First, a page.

Rules for Choosing a President.

The White House

The White House

Knowing my interest in politics, I've had a few people ask me to give them a break down of the different candidates. I've been trying to figure out the best way to do that as I like to inform people of the issues rather than tell them who they should vote for. It's caused me to think through how I choose  presidential candidate to support. 

There are a lot of different theories on choosing a presidential candidates. The establishments of both the Democrat Party and the Republican Party will tell you the what you need to do is choose a centrist candidate who has appeal to win over Independents and even some people in the other party. This has worked in the past, as George W. Bush and Bill Clinton were centrists, Bush with his "compassionate conservatism" and Clinton with his "Third Way",  who managed to win presidential elections* (Though, Bush won his first election on a technicality). Party activists will tell you a different story. They say they base of the party need to be inspired by a pure candidate to make activists of them and spread their message. On the right there are two variations of this "purity rule", the first one is from William F. Buckley, dubbed "The Buckley Rule" , "you pick the most conservative [or most liberal] candidate that can win." In other words, there's no point in choosing a very ideological candidate that can't win an election. A more recent rule is from radio host Rush Limbaugh or "The Limbaugh Rule" is "you pick the most conservative [or most liberal] candidate to inspire the base." In other words, candidates personal mannerisms and eccentricities are just superficial, if they've got the right values, that is what's going to make the base get excited, start telling people about their candidates, etc.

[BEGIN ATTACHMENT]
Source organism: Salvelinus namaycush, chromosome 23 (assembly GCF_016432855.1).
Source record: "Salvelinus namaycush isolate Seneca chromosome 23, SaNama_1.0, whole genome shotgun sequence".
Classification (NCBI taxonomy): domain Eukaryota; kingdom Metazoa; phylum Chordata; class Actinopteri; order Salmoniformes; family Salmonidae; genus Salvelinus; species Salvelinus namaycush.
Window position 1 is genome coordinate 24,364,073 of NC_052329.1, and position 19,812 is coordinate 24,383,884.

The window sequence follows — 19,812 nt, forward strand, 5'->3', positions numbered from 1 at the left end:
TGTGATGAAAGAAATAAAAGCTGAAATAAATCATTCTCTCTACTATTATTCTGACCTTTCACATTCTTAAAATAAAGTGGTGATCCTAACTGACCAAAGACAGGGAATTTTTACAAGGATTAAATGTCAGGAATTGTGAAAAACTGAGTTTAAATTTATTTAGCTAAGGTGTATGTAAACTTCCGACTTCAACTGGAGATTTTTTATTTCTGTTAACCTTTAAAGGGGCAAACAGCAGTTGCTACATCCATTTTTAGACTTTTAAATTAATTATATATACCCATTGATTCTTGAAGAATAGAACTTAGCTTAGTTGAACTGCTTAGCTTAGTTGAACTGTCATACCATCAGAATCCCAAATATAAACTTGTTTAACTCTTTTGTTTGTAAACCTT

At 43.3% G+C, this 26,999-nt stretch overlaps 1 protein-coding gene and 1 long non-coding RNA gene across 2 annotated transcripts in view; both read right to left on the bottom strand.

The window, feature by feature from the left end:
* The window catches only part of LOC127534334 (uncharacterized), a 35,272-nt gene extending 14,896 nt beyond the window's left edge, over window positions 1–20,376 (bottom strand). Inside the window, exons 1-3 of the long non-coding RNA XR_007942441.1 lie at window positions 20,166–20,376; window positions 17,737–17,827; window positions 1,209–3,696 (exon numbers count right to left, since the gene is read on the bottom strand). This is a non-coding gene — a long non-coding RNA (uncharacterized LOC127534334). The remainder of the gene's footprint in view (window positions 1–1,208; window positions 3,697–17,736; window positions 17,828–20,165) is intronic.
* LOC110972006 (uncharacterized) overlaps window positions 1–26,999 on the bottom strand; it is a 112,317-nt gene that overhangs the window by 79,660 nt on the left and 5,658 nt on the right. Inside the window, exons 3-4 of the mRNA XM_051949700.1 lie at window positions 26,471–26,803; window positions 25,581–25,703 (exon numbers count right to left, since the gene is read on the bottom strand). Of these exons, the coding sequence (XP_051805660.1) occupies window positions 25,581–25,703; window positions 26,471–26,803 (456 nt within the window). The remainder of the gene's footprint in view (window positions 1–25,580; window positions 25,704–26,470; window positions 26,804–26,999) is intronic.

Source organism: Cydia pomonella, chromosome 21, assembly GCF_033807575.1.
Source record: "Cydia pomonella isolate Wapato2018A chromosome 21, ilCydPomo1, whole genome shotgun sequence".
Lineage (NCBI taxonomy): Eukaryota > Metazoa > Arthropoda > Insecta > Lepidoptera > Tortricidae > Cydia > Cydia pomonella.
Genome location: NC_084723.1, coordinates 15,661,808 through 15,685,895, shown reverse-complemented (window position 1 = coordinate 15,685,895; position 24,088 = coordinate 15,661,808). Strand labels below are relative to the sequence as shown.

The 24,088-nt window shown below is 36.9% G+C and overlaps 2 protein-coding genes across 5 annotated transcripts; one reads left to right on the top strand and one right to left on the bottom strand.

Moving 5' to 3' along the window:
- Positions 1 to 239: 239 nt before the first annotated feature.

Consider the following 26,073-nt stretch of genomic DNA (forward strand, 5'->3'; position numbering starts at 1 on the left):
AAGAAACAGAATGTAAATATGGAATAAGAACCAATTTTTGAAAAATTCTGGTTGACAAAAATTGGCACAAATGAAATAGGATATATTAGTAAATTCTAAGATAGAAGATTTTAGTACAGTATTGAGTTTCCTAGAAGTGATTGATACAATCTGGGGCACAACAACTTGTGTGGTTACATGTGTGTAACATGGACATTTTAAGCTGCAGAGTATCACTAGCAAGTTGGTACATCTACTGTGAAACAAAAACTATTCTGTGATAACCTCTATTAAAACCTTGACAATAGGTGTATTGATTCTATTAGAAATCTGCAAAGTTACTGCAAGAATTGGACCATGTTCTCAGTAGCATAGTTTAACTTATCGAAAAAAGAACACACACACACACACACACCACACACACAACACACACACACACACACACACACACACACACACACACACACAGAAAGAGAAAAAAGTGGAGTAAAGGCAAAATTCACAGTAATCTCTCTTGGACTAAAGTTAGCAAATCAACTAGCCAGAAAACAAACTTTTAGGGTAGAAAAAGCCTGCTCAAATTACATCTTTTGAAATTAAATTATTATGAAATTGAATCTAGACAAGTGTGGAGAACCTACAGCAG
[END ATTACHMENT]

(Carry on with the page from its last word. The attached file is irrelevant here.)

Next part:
Neither Mr. Buckley or Mr. Limbaugh coined their "rule" names, that was done by the media, and I'm sure they would agree it's more complicated than that. In a series of posts, I'm going to outline my rules for choosing a President. Today, I'm going to give a general overview and in the coming days, I'll be delving deeper into each one. Next week, I will give outlines on each on candidates viability within each of these rules. 

Rule #1: The Candidate Must Share My Values: If the candidate does not share my values, it's a non-starter for me. I'll go deeper into how I came into understanding my political views, but I'll just say from the outset I am a conservative with some libertarian leanings on certain issues. I do not see the government as the solution to every problem Americans face. In fact, more often than not, government tends to mess things up. As it stands now, based on their view that government CAN be and often IS the solution to problems we face, I am not going to vote for most Democrats right off the bat. So that leaves Republicans and Independents I can choose from. But if you think just because someone is apart of the party you generally agree with that means they automatically share your values, think again! Unfortunately there is a culture of establishmantarianism in both parties in Washington, I'll go into more detail as to what that means, but the short definition is people who want to keep things the way they're going.  The one thing committed liberals and committed conservatives agree on is that's not good enough anymore.